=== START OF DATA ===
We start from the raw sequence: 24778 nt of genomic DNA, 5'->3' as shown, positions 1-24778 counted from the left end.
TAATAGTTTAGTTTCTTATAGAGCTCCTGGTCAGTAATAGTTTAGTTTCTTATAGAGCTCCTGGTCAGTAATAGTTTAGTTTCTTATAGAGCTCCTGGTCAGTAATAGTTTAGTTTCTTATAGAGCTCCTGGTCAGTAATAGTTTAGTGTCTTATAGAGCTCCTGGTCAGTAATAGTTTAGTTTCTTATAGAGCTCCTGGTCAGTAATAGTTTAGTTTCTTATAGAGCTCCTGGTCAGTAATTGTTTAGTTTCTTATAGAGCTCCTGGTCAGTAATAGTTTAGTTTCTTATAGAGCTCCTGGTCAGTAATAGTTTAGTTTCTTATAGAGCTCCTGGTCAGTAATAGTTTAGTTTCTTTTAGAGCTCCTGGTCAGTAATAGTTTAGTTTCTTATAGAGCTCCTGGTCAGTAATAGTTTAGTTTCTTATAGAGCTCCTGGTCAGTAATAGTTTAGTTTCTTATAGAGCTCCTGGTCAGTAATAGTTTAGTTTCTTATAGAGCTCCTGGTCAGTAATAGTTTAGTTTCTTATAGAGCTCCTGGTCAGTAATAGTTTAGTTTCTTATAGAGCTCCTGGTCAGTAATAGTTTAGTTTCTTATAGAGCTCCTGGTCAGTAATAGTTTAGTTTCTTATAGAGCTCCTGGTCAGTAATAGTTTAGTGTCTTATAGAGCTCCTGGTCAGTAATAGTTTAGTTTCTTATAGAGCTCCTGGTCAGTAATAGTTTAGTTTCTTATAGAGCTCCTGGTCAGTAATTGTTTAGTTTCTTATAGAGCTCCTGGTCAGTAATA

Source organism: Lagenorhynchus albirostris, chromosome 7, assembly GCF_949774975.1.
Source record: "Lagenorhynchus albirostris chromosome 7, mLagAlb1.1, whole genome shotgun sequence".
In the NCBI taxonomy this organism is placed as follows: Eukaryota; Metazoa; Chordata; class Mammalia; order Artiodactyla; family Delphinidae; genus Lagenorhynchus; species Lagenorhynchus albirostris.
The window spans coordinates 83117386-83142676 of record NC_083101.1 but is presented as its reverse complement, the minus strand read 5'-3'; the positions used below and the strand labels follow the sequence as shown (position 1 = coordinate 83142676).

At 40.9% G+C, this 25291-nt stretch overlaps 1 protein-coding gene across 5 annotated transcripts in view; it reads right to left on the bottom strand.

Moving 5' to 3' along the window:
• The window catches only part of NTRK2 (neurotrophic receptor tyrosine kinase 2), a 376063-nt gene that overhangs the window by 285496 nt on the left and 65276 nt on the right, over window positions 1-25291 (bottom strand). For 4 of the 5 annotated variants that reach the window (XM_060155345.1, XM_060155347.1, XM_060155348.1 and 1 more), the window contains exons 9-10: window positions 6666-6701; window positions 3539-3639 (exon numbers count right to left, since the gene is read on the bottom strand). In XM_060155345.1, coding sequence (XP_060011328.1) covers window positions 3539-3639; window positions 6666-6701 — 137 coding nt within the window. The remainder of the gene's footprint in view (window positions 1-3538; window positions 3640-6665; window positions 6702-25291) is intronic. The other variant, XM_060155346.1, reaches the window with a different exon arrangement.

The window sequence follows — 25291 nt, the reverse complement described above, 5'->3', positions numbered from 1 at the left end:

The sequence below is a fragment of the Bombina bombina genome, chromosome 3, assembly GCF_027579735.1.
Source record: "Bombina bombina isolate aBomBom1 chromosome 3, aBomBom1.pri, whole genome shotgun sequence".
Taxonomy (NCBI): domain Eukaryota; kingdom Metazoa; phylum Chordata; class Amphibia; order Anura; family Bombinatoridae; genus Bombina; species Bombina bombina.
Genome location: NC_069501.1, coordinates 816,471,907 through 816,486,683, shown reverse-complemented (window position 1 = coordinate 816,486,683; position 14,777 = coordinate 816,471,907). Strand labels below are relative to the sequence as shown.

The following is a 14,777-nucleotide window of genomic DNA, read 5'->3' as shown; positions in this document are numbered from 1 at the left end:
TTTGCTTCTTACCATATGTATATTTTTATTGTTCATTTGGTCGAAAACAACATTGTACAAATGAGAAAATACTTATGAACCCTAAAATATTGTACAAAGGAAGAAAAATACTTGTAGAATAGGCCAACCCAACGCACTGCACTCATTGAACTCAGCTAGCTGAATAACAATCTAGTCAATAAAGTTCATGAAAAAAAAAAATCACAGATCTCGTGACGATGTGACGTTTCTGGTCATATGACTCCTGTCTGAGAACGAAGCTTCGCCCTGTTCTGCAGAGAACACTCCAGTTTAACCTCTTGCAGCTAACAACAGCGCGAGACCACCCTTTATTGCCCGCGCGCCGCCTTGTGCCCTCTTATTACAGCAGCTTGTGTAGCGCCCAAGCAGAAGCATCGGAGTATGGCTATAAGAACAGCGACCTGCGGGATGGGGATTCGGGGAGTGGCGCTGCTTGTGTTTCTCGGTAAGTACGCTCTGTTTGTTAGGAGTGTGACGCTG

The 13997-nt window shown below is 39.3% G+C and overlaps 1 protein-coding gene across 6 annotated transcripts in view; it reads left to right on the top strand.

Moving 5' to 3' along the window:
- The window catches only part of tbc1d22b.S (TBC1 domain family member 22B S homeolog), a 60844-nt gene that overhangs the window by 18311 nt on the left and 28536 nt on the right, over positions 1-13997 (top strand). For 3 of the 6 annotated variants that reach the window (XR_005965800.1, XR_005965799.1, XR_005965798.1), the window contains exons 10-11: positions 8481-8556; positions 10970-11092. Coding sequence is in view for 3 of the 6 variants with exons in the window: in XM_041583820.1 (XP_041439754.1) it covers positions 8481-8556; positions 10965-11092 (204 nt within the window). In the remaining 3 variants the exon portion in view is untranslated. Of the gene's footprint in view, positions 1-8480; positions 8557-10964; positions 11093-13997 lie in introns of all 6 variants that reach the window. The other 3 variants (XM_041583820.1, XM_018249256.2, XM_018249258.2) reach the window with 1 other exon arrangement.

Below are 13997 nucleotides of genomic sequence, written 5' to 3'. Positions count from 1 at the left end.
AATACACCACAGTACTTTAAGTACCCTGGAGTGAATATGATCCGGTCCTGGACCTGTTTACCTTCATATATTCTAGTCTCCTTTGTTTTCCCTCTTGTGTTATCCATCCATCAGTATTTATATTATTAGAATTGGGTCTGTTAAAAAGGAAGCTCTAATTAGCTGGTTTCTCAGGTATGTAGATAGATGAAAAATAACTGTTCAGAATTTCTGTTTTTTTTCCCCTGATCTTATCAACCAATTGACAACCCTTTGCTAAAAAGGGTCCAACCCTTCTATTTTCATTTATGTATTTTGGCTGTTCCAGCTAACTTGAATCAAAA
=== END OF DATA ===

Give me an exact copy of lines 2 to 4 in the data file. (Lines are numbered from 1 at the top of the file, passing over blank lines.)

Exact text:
TAATAGTTTAGTTTCTTATAGAGCTCCTGGTCAGTAATAGTTTAGTTTCTTATAGAGCTCCTGGTCAGTAATAGTTTAGTTTCTTATAGAGCTCCTGGTCAGTAATAGTTTAGTTTCTTATAGAGCTCCTGGTCAGTAATAGTTTAGTGTCTTATAGAGCTCCTGGTCAGTAATAGTTTAGTTTCTTATAGAGCTCCTGGTCAGTAATAGTTTAGTTTCTTATAGAGCTCCTGGTCAGTAATTGTTTAGTTTCTTATAGAGCTCCTGGTCAGTAATAGTTTAGTTTCTTATAGAGCTCCTGGTCAGTAATAGTTTAGTTTCTTATAGAGCTCCTGGTCAGTAATAGTTTAGTTTCTTTTAGAGCTCCTGGTCAGTAATAGTTTAGTTTCTTATAGAGCTCCTGGTCAGTAATAGTTTAGTTTCTTATAGAGCTCCTGGTCAGTAATAGTTTAGTTTCTTATAGAGCTCCTGGTCAGTAATAGTTTAGTTTCTTATAGAGCTCCTGGTCAGTAATAGTTTAGTTTCTTATAGAGCTCCTGGTCAGTAATAGTTTAGTTTCTTATAGAGCTCCTGGTCAGTAATAGTTTAGTTTCTTATAGAGCTCCTGGTCAGTAATAGTTTAGTTTCTTATAGAGCTCCTGGTCAGTAATAGTTTAGTGTCTTATAGAGCTCCTGGTCAGTAATAGTTTAGTTTCTTATAGAGCTCCTGGTCAGTAATAGTTTAGTTTCTTATAGAGCTCCTGGTCAGTAATTGTTTAGTTTCTTATAGAGCTCCTGGTCAGTAATA

Source organism: Lagenorhynchus albirostris, chromosome 7, assembly GCF_949774975.1.
Source record: "Lagenorhynchus albirostris chromosome 7, mLagAlb1.1, whole genome shotgun sequence".